Mnangagwa selling hope and not much else

Zimbabwe President Emmerson Mnangagwa

Zimbabwe President Emmerson Mnangagwa is a pragmatist, or he should be. Which makes the 100-day plan of action so out of line because it is a mammoth task to bring back any semblance of normalcy to the country’s economy.

It may be that ED, as his followers love to call him, loves the command model so much he was blind to the reality that it will be impossible to make significant strides in addressing the shortcomings hobbling Zimbabwe’s economy until after the election, if they are free and fair as the international community has made clear.

As a political gimmick, he opened himself up to ridicule by opponents and civil society alike. So, was he selling hope? Perhaps.

Mnangagwa inherited a receding economy with foreign investors fleeing in numbers. A banknote shortage, widening fiscal deficit, the not so splendid isolation from the global economy and policies seen as unfriendly to investors are some of the problems that have faced the new man at Munhumutapa Building.

But 100 days later and counting, bank queues remain, the black market is in full swing, prices remain high and companies are still struggling to make offshore payments.

So what did he achieve in the first 100 days? Not much actually, but here is a few items of note.

The reform agenda and reengagement with the international community was dead with former president Robert Mugabe in charge. When he was appointed vice president after the ouster of Joice Mujuru in 2014, Mnangagwa and key ally, Finance Minister Patrick Chinamasa began a raft of reforms.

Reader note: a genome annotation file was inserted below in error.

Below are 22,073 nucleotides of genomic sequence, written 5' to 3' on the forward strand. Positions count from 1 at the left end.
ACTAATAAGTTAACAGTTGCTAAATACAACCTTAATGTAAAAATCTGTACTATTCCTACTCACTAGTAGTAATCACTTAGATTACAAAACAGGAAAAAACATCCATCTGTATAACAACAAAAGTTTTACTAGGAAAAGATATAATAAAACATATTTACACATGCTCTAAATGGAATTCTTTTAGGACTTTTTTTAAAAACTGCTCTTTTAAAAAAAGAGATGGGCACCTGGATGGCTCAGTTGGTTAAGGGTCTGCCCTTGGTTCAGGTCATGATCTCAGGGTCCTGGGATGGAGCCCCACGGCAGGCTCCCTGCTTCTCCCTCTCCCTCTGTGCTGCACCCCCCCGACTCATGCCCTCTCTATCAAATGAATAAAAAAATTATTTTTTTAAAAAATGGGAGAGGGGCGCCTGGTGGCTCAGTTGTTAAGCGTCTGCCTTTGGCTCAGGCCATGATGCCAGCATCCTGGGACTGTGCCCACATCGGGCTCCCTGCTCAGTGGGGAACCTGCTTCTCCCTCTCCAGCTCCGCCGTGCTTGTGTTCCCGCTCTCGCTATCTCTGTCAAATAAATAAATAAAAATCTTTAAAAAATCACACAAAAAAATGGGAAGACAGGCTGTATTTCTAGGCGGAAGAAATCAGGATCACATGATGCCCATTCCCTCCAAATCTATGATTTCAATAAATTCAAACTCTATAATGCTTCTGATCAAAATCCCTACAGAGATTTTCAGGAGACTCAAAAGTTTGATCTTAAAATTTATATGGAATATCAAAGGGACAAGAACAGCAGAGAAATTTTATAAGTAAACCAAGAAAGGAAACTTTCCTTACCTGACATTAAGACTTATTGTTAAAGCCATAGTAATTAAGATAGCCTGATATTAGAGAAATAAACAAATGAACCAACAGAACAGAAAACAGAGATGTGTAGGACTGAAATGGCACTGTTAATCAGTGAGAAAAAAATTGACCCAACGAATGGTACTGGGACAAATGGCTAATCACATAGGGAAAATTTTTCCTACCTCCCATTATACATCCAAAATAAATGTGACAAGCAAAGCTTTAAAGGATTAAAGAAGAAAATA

Zimbabwe resumed dialogue with international financiers, among them the IMF, World Bank and the AfDB. The IMF was so pleased it announced it might resume aid for the first time in nearly two decades. Even the European Union resumed budgetary aid, which had been suspended for years.

The Lima Plan to repay outstanding debt was in the toilet.

But the return of Chinamasa to the finance portfolio after seven weeks as a cyber security minister saw the resumption of reengagement with foreign funders. His budget was back on point: reducing the government wage bill, tightening the government purse strings and finally that monkey on his back, fixing the indigenisation law.

The key policy change, which is expected to be signed into law in the next few weeks, would signal that Mnangagwa has taken a long term and pragmatic view to business but the 49/51 policy will only be confined to diamond and platinum mining only.

From his inauguration, Mnangagwa has pronounced an eagerness to fight endemic corruption and impunity that characterised former president Robert Mugabe’s rule of 37 years to restore confidence in the public sector. In his first State Of the Nation address, Mnangagwa vowed to punish corruption that stifled political freedom and economic growth under his predecessor.

“Corruption remains the major source of some of the problems we face as a country and its retarding impact on national development cannot be overemphasized,” Mnangagwa said then.